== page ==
Are you a sports fan? Who do you follow?

The Boston Red Sox; last year I watched every game. Boston is great for following baseball. If one is not near one’s TV at game time, the game played in the afternoon or evening can be seen at midnight in a two hour version. And the same game is shown again the following day. Although the team didn’t do so well last year, there is great hope here in New England that they will develop well during the 2013 season.

I guess you know that 2012 saw the 100th anniversary of Fenway Park, where the team plays. Fortunately the team’s owners decided to pour big bucks into restoring and improving the park in careful, historically respectful ways. I don’t know if you noticed that a lot of great things happened in 1912. Here in America Woody Guthrie was born, and the Red Sox started playing in Fenway Park. A whole lot of other things happened that year, mostly good stuff, to balance the Titanic sinking.

What hobbies do you have?

I am in my tenth year of learning to be a potter. I also collect the work of studio potters. This past week I attended a workshop of Phil Rogers, a Welsh potter. I also bought one of his pieces from the exhibition currently at the Pucker Gallery here in Boston. Phil makes beautiful objects.

What is the last movie film that you watched?

Lincoln. I think it is an excellent script, beautifully researched, set and acted.

What is your favorite film and why?

My favorite film is Auntie Mame. Not Mame, the musical, but the much older speech movie. I have a DVD of it and probably have watched it more than 15 times over the years. Mame is such a free spirit!

Do you get much time to watch TV?

I get some TV in. I like Downton Abbey and The Good Wife.

Do you have a pet?

Julia, with whom I share the caretaker’s cottage on an estate, has a dog, a miniature Schnauzer, by the name of Sophie.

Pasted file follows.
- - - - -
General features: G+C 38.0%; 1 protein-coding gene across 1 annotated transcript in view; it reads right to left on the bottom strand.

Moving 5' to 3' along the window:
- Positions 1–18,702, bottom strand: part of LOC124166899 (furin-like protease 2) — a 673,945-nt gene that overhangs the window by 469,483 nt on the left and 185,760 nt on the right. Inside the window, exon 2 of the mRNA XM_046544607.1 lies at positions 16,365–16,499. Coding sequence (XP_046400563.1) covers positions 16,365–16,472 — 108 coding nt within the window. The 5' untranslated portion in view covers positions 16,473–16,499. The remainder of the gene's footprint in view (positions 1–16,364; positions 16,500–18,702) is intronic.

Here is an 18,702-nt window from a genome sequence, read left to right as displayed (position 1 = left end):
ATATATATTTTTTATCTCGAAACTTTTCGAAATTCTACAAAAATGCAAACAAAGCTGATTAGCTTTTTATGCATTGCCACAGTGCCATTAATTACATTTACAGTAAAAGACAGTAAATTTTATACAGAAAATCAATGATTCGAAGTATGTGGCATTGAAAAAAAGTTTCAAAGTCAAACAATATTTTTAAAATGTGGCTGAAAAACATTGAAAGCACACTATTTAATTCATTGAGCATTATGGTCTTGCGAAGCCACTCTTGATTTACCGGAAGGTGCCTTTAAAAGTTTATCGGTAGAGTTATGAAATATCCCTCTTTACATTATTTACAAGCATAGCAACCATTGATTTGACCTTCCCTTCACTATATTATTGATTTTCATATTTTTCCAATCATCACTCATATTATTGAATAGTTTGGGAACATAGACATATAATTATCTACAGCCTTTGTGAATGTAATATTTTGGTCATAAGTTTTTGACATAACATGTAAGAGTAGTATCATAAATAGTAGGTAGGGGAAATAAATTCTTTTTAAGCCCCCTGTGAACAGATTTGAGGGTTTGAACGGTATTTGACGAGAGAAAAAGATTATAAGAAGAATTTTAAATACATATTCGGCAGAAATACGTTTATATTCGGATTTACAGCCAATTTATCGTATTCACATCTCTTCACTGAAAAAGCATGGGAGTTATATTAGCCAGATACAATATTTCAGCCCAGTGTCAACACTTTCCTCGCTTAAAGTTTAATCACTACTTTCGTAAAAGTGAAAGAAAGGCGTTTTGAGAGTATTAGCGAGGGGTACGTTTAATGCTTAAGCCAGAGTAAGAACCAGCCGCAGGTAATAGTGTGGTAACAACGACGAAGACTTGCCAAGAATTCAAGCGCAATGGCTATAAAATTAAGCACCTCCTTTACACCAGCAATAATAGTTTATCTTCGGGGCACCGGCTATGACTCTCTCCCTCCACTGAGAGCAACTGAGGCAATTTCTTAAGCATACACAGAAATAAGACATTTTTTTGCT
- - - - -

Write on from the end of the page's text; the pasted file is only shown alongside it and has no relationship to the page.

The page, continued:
You’re retired now ….. (?) What would you be doing if you weren’t involved in bluegrass music?

I have been active, one way or the other, in acoustics and theatre consulting for facilities for the performing arts since 1963. Today I am a supervisory consultant at Studio A – Acentech Inc., an acoustics consulting firm in Cambridge Massachusetts. For years I helped architects and engineers design theatres, concert halls and opera houses. Now I work with younger consultants as they do this work.

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About the Author

Richard Thompson

Richard F. Thompson is a long-standing free-lance writer specialising in bluegrass music topics. A two-time Editor of British Bluegrass News, he has been seriously interested in bluegrass music since about 1970. As well as contributing to that magazine, he has, in the past 30 plus years, had articles published by Country Music World, International Country Music News, Country Music People, Bluegrass Unlimited, MoonShiner (the Japanese bluegrass music journal) and Bluegrass Europe. He wrote the annotated series I'm On My Way Back To Old Kentucky, a daily memorial to Bill Monroe that culminated with an acknowledgement of what would have been his 100th birthday, on September 13, 2011.